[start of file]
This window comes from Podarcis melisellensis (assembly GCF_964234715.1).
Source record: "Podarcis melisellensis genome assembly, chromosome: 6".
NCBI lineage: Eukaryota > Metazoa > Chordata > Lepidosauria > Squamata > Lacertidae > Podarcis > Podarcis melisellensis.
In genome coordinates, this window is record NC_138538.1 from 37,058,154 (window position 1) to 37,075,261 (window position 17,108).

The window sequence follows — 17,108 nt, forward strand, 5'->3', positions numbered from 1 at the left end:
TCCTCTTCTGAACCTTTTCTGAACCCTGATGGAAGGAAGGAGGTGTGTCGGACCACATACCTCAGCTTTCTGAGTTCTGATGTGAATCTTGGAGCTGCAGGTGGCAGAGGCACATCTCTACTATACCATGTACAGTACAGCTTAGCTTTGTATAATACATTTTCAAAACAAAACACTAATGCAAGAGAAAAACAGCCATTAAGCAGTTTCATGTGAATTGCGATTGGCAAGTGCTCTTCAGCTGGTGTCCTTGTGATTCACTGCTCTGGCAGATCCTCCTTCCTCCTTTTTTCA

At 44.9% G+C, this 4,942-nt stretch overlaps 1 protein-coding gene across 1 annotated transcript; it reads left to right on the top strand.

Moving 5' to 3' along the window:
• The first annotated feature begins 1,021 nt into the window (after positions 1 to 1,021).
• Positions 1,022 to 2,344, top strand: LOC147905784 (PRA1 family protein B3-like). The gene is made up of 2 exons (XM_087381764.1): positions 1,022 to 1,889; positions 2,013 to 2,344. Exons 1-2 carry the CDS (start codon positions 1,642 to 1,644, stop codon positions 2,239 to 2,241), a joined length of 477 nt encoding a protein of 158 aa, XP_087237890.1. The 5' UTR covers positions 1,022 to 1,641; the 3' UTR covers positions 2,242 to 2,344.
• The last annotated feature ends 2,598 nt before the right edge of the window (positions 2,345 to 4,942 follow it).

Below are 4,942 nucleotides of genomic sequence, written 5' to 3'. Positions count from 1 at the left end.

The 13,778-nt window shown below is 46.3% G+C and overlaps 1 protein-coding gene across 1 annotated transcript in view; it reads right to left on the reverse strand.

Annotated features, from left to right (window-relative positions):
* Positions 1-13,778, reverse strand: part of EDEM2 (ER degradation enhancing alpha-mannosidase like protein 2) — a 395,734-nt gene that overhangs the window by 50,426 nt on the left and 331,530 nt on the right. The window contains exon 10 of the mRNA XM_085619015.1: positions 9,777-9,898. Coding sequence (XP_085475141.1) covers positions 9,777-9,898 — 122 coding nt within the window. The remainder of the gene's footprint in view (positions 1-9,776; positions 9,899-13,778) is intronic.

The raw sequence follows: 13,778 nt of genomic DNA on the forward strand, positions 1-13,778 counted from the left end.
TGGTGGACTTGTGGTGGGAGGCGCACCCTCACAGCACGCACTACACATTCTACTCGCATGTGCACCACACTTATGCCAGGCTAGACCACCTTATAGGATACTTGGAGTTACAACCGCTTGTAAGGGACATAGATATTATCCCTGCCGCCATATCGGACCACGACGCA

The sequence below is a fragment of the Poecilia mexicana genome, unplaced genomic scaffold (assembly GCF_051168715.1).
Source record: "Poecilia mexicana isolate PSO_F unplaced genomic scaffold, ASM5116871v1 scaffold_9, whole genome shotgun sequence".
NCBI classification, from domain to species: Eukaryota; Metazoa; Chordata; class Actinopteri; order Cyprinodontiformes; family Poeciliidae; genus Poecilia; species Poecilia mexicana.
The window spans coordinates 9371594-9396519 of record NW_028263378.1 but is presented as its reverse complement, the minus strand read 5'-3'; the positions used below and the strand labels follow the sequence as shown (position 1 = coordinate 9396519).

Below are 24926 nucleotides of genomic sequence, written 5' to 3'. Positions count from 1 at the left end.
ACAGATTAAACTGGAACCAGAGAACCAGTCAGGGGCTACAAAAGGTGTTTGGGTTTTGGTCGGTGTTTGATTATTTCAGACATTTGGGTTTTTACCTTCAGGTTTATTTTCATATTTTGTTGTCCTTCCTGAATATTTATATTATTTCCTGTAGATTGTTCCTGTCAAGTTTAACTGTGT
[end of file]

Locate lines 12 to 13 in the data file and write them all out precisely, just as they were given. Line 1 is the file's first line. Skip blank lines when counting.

Below are 4,942 nucleotides of genomic sequence, written 5' to 3'. Positions count from 1 at the left end.

The 13,778-nt window shown below is 46.3% G+C and overlaps 1 protein-coding gene across 1 annotated transcript in view; it reads right to left on the reverse strand.